Flash drives have potential flaws

Tuesday, April 13, 2010 @ 04:04 PM gHale


Flash drive makers, SanDisk Corp. and Verbatim Corp. joined with Kingston Technology Inc. in warning customers about a potential security threat posed by a flaw in the hardware-based AES 256-bit encryption on their USB flash drives.

The hole could allow unauthorized access to encrypted data on a USB flash drive by circumventing the password authorization software on a host computer.

Verbatim warned the security flaw exists in its Verbatim Corporate Secure and Corporate Secure FIPS Edition series of USB flash drives, while SanDisk said it affected its Cruzer Enterprise series of USB flash drives. Both companies issued online application upgrades to address the issue.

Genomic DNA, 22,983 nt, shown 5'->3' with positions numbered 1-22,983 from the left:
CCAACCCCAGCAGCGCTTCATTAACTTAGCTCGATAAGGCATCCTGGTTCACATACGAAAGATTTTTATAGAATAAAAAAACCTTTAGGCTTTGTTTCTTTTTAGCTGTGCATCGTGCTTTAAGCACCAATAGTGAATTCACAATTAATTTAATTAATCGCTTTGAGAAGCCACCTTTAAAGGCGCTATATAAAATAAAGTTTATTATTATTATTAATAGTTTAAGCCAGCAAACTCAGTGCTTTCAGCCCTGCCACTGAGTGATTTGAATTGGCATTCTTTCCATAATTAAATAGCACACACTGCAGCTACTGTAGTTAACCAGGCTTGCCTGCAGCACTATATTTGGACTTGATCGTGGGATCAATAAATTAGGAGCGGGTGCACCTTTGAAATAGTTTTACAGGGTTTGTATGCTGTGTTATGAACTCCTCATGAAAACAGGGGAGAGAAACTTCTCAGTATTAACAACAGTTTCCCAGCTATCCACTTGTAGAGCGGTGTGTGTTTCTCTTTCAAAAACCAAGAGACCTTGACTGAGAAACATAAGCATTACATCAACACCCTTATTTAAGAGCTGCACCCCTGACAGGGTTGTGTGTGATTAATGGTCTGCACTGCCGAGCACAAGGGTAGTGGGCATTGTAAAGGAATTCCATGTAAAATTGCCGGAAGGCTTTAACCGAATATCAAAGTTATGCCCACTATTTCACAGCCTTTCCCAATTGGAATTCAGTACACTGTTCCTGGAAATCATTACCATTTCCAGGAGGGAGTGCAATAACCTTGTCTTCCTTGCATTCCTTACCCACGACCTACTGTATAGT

The companies said the security issue only applies to the application running on the host system; it doesn’t apply to the drive itself or the drive’s firmware.

Kingston earlier recalled its DataTraveler secure USB flash drives so it could update the devices because of the same issue. The Kingston models affected include the DataTraveler BlackBox, DataTraveler Secure-Privacy Edition and DataTraveler Elite-Privacy Edition.

All three companies said their USB drives met security criteria set by the Federal Information Processing Standard (FIPS) 140-2. FIPS is a U.S. government standard used to accredit devices with encryption algorithms. The National Institute of Standards and Technology developed the standard which includes hardware and software components. FIPS 140 covers four levels of security.



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